Latin American Leftists Rethink Their Role

No longer united against conservative dictatorships or in favor of the Soviet 'model', the left in Latin America is searching for its place in the new order

WHEN the Brazilian Communist Party decided in January to change its name to the Popular Socialist Party, it dispensed with the hammer and sickle symbol. Immediately, a group of dissidents broke away, determined to stick to the old Marxist-Leninist ideology.

These moves are on the margin of Brazilian politics, dominated today by the center-right, but they are symptomatic of the left in Latin America, as parties, leaders, and the rank and file seek new roles amid the spread of market-based economics and pluralist democracy.

That is not easy, analysts say, in a world without a Soviet model, where mass media, political cynicism, and deepening poverty dominate.

"Progressive thinking ... is going through a very difficult moment in South America, where there is a neoconservative fashion. Because of a certain dependence [on developed countries] because of the debt problem, neoconservative policies are being implemented, and we have to try to resist this [trend] that brings us ... to a society lacking solidarity," says former Argentine President Raul Alfonsin Foulkes, a leader of the Radical Civic Union (UCR). Broad leftist views

It is not easy to define the left in Latin America, where ideology has often blended with personal political aims. Parties like Mr. Alfonss often adopt a gamut of political ideas to garner support from different groups; he belongs to the most liberal wing of the UCR, more concerned with the fate of Argentina's poor.

While "leftist" credos cover everything from armed revolutionary struggle to anti-trust laws, the region's leftist politicians today share two attributes: a long history of exclusion from national politics and popular discredit, given the recent success of market-oriented economic policies.

One of the exceptions to this rule is Bolivia's Movement of the Revolutionary Left (MIR). An inconclusive presidential election led the MIR to the presidency in 1985, with the support of the conservative opposition Nationalist Democratic Action party. Since then, these strange bedfellows have virtually shared power, and the MIR has had to live with conservative economic policies and the resulting high unemployment.

In Chile, the left has also changed dramatically, but with far less impact on national politics. In October 1957, Chile's Communist Party helped to organize a midnight land invasion that led to the nation's first urban squatter settlement, La Victoria.

Chile's left went on to put Socialist candidate Salvador Allende Gossens in the presidency in 1971, later forming an impressive clandestine network of resistance after Allende was overthrown in a 1973 military coup.

But last October, 33 years after the squatters' victory, communists were squabbling with socialists over how to organize the settlement's anniversary celebration. "There's a lot of division; I don't know if it's political or personal," says La Victoria resident Adela Morales. Eventually, the groups agreed on one program.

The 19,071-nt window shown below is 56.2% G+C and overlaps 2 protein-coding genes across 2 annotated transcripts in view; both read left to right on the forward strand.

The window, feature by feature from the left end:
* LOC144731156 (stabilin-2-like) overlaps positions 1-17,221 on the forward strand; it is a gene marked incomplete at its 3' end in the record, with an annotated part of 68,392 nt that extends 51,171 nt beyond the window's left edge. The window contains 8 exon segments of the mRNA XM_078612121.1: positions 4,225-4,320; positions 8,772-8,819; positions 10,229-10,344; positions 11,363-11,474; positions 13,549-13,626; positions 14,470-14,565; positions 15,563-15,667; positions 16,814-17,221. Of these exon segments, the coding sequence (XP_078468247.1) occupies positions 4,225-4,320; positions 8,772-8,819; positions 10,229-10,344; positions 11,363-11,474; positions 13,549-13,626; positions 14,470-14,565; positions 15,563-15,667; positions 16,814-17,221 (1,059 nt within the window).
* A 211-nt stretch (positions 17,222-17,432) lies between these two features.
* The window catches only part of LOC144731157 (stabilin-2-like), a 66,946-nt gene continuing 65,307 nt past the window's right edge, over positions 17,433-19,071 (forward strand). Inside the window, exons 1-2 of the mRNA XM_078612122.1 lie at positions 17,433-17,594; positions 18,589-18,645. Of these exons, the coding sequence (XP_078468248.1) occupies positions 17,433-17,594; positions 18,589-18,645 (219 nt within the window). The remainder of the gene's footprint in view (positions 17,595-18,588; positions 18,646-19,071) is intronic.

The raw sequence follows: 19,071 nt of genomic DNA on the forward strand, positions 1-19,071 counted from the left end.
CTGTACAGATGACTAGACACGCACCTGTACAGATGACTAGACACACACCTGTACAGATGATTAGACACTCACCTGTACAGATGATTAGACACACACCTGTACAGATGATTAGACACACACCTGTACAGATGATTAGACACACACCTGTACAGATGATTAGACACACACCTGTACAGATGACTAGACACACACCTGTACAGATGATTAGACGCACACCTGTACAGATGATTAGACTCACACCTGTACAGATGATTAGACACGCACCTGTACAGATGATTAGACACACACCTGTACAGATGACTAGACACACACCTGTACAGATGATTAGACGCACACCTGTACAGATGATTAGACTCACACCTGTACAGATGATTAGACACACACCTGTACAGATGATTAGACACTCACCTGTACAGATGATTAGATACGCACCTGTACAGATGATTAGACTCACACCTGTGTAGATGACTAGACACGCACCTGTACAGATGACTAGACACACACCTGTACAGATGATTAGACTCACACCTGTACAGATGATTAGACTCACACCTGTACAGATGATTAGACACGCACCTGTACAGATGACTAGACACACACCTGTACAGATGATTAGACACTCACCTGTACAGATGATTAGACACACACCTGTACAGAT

After Fidel Castro Ruz took power in Cuba in 1959 and began fomenting revolution abroad, the United States and many Latin American governments did everything they could to keep leftists far from power. In many cases, a common enemy - here a conservative dictatorship - united disparate liberals for decades.

But as world and regional politics have become more democratic and less antagonistic, socialists, communists, and liberals in general have returned from exile, come out of hiding, and emerged from official ostracism. They are finding fragmented parties and tarnished ideologies.

Last November, the Socialist International Council held its semi-annual meeting in Santiago, Chile. Delegates did not overlook the significance of the location: Just two years ago Gen. Augusto Pinochet Ugarte was ruling with an iron fist, and Cubans and Nicaraguans - present at the meeting - were more than unwelcome.

Many delegates called for a response to neoconservativism, which they criticize for neglecting the needs of the poor and concentrating wealth. But few have a precise idea of what that response should be, although the meeting produced a series of resolutions on Latin American economic integration, the Salvadoran peace talks, and the coup in Haiti, among other things. Consensus on goals

"Everyone is answering [neoconservativism] with empty speeches," complained Rolando Araya in a corridor interview. The Costa Rican delegate from the National Liberation Party says socialists, and other politicians, too, "need to see exactly what is our role in this new era and not try to live off what the rich world can give us.... We have to go our own way ... to look for political systems more adequate to our culture.... It's not a matter of if democracy or capitalism works or not any more, it's a matt er of what the Latin American spirit can give of itself."

If leftists agree on one thing, it is that they still represent the disenfranchised. "We have to reintroduce ethics into the political process and move away from a kind of sickening pragmatism," says Jorge Schaulson, federal deputy for Chile's leftist Party for Democracy, "move away from a mood of self-indulgence, a mood of 'there's no other way ... there is nothing we can do, there will always be poor people

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